These vets gird for a new kind of battle - politics


Last Thursday evening, six Bronxites gathered in a dimly lit cigar bar on Arthur Avenue to make sure their political pursuits don’t go up in smoke. 

The event, hosted by the Bronx Veteran Political Party, focused on how to run an effective campaign for a lesser-known candidate. It attracted three vets interested in running in the upcoming citywide election as well as former Independent Party chair Michael Zumbluskas. 

Yet despite its title, the Bronx Veteran Political Party is, in fact, not a political party. 

It doesn’t endorse individual candidates or help raise campaign funds. It’s not aligned with either the Democrats or the Republicans. Rather, it’s a branch of the nonprofit organization Devil Dogs USA, which helps former military members adjust to civilian life.

“We’re giving them a fighting chance,” Gonzalo Duran, founder of Devil Dogs, said.

“Them” are the 10 potential candidates the nonprofit has helped identify for local elected positions, all of who have served in the U.S. military.

“The basic veteran coming back already has, I believe, a leg up,” Duran said. “If you mess with a veteran, you better come with a lot more than just idle threats because someone like (that) has been through war.”

Edson Arzu is looking to run in 2018 for district leader, an unpaid, elected position that oversees the political party within the district to make sure it is democratically governed by its members. He would never have considered launching a campaign if it wasn’t for the help of the veterans group. 

“A lot of people thought it would be best, not just for veterans, but for the community as a whole, if I would run for anything,” Arzu said. “A lot of people were pushing me.”

Arzu spent a decade as a combat medic in the U.S. Navy, completing one tour in Iraq and another in Afghanistan. He’s currently running his own nonprofit and attending medical school at New York University. 

The party guided Arzu, among others, on how to accomplish many aspects of running for office, including one important step that trips up many would-be candidates: correctly filing the paperwork needed to even get onto the ballot.

“They make it so difficult so that you are scared to do it,” Duran said.

In New York State, only 9 percent of state-level legislators have military experience, according to the U.S. Department of Veterans Affairs. Nationally there has been a steady decline in the number of veterans holding positions in Congress. Many attribute this trend to the fact that there are not as many veterans among the general population today as there was post-World War II.

The party began two years ago after Fernando Tirado, then running for an Assembly seat, had a public forum abruptly canceled after a debate about the legitimacy of nonprofit organizations hosting events for political candidates. A local senior center was going to host Tirado’s event, but after receiving numerous threats aimed at its nonprofit status, backed out.

Duran was both disgusted and inspired by the incident, deciding to let people use his nonprofit office as a site for public forums and open discussions. This eventually led to the party’s creation and its increased involvement in the community.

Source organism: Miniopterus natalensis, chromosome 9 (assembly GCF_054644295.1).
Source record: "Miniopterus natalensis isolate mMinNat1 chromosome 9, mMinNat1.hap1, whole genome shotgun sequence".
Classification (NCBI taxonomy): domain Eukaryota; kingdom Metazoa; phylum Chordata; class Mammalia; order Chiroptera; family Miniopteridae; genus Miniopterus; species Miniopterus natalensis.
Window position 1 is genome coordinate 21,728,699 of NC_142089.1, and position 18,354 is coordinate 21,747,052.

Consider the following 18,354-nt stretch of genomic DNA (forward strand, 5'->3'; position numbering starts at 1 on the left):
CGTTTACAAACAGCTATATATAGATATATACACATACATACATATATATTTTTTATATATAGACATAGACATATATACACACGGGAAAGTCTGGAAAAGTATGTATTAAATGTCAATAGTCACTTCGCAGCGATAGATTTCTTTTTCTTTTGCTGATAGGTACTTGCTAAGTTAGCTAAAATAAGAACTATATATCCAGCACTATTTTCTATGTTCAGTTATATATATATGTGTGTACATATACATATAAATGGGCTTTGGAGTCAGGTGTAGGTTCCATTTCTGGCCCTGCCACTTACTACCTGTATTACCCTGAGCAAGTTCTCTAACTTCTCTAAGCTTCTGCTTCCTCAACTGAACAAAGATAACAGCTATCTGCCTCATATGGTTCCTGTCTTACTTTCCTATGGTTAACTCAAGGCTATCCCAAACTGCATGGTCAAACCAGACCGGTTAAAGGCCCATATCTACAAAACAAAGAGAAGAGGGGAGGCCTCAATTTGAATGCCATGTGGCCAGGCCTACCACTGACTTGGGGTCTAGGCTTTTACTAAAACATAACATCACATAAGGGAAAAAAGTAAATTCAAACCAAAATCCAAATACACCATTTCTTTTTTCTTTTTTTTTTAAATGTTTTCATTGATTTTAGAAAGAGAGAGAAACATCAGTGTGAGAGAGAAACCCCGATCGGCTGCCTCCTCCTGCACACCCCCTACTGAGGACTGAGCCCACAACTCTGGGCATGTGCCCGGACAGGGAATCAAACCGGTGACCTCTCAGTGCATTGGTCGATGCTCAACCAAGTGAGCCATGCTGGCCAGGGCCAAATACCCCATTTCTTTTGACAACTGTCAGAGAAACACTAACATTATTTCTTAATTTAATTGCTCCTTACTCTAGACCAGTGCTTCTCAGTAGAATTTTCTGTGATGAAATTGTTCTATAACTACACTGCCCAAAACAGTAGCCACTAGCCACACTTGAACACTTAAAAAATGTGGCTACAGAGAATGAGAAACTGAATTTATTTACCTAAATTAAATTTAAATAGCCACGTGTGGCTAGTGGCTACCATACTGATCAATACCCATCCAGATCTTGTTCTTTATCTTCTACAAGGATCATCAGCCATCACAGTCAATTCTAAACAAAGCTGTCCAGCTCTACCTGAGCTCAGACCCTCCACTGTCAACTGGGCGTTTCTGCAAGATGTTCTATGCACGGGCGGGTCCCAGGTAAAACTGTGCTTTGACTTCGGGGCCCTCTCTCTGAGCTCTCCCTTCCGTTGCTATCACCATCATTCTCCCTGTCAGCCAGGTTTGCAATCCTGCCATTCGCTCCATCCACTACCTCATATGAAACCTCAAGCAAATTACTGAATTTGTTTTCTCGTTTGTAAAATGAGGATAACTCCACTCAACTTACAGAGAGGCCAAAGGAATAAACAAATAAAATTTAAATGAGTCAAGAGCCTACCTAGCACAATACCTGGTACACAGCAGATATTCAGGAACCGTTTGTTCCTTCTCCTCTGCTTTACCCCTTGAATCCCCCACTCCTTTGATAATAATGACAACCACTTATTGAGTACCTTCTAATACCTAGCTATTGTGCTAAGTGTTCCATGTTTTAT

It’s main goal, however, is to increase voter turnouts at elections. This includes local college visits setting up tables for pop-up registration, or just standing on street corners and encouraging people to participate in their civic duty. 

“I have no problem walking up to any person I meet and saying, ‘Hey you don’t have to vote for me, but I want you to vote for somebody. I want you to register to vote.’ That’s what we’re trying to do here,” Duran said. “I’d be embarrassed if I won because I was unopposed, or because I won with 3,000 votes.”

Duran and the party, however, could be toeing a fine line when it comes to the regulations and restrictions of a nonprofit organization when it comes to political campaigning. 

In order to maintain a tax-exempt status, federal law prohibits certain activities when it comes to politics. This could include, according to the IRS, inviting a political candidate to make a campaign speech at an event hosted by the organization, using organization funds to publish materials either supporting or opposing a candidate, or donating money to a candidate. 

But Duran is confident the Bronx Veteran Political Party is appropriately following protocol for nonprofit organizations. 

“I’ve checked with the election board and the finance board, and there’s nothing wrong with it,” he said.

Duran has political pursuits of his own, running for city council’s District 15 covering the central Bronx. He spent eight years in the U.S. Marines, but when he came back home after a tour in Iraq, he was homeless for three months thanks to issues with the G.I. Bill. When he finally got situated he used all available resources to rebuild his life. 

Even with these efforts, it’s unlikely candidates who choose this route will get elected to office. Without the support of an established party, it can be difficult to get the attention needed to win over constituents’ votes. 

“It’s rare, but it can happen with the right candidate and the right message,” Zumbluskas said. “It can happen.”  

Veterans, Politics, Devil Dogs USA, Alexandra Hutzler